20150211_133345
Tsurugaoka Hachimangu Shrine, within 10 mins’ walk from Kamakura Station. You can read more at  here.

After walking around Kamakura and Tsurugaoka Hachimangu Shrine, we took tram and visited this famous site.

Koutokuin, to visit the Big Buddha! Nearest Station is Hase Station, Enoden Line.
Koutokuin, to visit the Big Buddha! Nearest Station is Hase Station, Enoden Line.
View of the ocean from Hasedera temple, near Hase Station, Enoden Line.
View of the ocean from Hasedera temple, near Hase Station, Enoden Line.

At last we visited the beach and said “See you again!”

Yuigahama Beach
Yuigahama Beach

20150211_162048

Of course winter is off season, so it was really quiet and tranquil…

After all Kamakura is good place to visit any number of times!!!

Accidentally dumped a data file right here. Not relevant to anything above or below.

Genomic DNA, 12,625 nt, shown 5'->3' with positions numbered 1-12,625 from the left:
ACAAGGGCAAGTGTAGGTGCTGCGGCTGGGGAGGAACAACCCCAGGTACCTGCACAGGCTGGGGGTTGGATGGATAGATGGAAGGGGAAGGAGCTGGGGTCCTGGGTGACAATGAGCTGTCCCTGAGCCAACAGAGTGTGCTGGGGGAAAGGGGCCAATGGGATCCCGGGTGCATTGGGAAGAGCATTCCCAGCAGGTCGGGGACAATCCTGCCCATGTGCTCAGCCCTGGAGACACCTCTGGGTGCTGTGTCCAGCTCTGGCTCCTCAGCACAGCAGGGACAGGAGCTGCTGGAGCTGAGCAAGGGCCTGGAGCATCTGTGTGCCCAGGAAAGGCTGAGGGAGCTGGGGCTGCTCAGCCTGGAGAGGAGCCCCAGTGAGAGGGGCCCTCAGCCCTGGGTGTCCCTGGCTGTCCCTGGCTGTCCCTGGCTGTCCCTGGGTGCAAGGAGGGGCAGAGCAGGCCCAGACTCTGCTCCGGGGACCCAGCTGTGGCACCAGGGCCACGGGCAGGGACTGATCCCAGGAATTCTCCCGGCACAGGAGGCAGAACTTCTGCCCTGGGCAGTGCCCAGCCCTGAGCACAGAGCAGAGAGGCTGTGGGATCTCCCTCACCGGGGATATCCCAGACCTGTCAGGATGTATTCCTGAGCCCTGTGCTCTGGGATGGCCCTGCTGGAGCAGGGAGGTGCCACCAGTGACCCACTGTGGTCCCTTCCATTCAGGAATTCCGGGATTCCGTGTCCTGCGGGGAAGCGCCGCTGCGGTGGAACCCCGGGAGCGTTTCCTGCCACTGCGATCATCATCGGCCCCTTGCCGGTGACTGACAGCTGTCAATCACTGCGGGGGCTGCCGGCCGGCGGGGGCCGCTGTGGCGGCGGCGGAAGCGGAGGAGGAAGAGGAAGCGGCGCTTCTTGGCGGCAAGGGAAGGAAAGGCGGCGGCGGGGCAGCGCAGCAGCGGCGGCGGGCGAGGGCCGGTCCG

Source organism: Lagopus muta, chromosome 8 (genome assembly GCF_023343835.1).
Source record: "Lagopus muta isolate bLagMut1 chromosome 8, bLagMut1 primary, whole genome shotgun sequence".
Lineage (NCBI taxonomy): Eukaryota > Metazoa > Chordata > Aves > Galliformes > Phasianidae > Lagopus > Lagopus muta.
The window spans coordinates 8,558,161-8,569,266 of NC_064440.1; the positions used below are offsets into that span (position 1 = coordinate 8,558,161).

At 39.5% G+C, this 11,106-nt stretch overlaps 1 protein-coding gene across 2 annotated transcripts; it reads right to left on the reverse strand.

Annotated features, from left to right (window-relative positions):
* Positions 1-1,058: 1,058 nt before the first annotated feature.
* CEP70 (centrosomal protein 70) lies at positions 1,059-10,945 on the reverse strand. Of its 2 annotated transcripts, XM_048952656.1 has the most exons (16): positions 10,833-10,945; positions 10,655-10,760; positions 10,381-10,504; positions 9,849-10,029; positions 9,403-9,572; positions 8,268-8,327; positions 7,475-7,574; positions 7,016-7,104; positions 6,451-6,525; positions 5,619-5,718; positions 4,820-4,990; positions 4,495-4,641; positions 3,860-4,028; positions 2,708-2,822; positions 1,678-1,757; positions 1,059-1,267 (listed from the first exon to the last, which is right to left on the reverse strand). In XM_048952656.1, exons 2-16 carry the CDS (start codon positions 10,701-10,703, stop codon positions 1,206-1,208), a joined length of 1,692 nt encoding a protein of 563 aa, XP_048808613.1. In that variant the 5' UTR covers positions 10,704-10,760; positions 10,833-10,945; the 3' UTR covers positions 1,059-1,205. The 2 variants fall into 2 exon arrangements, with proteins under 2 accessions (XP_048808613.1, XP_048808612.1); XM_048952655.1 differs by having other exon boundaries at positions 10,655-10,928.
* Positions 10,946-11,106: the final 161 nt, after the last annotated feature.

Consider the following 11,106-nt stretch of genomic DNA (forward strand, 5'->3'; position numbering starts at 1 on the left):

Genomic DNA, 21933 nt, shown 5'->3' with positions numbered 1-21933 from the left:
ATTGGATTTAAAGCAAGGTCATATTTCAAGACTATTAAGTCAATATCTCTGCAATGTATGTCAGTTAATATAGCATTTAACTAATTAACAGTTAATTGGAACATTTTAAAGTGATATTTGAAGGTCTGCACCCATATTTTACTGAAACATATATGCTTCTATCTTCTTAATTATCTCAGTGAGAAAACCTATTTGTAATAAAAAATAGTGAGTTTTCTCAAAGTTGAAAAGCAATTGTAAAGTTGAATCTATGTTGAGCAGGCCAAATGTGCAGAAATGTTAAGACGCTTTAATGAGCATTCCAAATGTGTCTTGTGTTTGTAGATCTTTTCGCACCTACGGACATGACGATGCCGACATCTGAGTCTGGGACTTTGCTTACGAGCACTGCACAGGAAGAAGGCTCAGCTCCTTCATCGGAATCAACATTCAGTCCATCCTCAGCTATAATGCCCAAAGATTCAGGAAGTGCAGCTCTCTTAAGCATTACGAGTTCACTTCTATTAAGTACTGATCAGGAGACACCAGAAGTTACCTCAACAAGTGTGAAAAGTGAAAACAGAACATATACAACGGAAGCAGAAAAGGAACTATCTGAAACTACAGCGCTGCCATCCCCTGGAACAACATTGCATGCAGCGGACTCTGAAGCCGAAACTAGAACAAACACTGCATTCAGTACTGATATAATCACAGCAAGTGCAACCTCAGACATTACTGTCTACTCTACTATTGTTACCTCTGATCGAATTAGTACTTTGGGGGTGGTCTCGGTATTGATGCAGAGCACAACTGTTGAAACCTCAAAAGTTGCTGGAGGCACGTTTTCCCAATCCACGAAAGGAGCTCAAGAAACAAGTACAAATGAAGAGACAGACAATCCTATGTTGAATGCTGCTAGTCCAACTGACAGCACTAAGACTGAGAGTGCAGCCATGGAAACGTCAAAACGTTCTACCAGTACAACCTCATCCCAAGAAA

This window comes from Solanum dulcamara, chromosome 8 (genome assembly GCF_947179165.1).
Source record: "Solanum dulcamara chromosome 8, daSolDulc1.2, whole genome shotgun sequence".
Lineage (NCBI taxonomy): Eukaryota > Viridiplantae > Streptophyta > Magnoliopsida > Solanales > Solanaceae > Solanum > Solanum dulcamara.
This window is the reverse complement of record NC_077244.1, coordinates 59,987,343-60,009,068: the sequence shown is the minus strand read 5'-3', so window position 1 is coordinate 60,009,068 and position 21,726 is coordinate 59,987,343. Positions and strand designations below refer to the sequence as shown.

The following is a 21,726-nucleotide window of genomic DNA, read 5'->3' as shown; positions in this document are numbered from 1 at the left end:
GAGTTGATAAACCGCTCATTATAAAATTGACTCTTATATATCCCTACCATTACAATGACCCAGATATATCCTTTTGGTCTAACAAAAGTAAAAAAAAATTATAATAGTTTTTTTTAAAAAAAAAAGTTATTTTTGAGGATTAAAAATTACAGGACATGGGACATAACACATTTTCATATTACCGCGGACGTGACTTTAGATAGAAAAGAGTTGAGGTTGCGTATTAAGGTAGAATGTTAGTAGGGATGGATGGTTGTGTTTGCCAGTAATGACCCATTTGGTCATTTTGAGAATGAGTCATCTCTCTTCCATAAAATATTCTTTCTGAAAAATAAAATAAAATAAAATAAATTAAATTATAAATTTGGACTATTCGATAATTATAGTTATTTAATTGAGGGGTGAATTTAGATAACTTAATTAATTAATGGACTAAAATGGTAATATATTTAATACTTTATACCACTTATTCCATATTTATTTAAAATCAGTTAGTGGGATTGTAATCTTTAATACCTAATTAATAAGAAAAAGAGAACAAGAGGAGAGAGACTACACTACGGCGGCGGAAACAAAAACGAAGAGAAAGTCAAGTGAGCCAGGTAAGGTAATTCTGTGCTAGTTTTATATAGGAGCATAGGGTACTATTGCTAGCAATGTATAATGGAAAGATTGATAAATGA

by Tammy Fukaya

Sagicho Festival at Oiso, Kanagawa

We were going to Oiso on January 11th 2015 to see a Sagicho Festival 左義長 or Dondo Yaki どんど焼き  (a kind of bonfire festival) that was held on Oiso Beach in Kanagawa. We met at Shinagawa station and went by the 3pm train to Oiso Station. The beach weren’t so far from the station (about 15 minutes walk) and nearby the beach entrance, we were greeted by locals with some soup and snacks to warm up our bodies. As it was near the beach, it was really windy and cold for most of us! According to the locals, this is the first time they have seen foreigners at this event! They were just as surprised to see us, as we were to visit this secret festival! We felt really honoured to be there!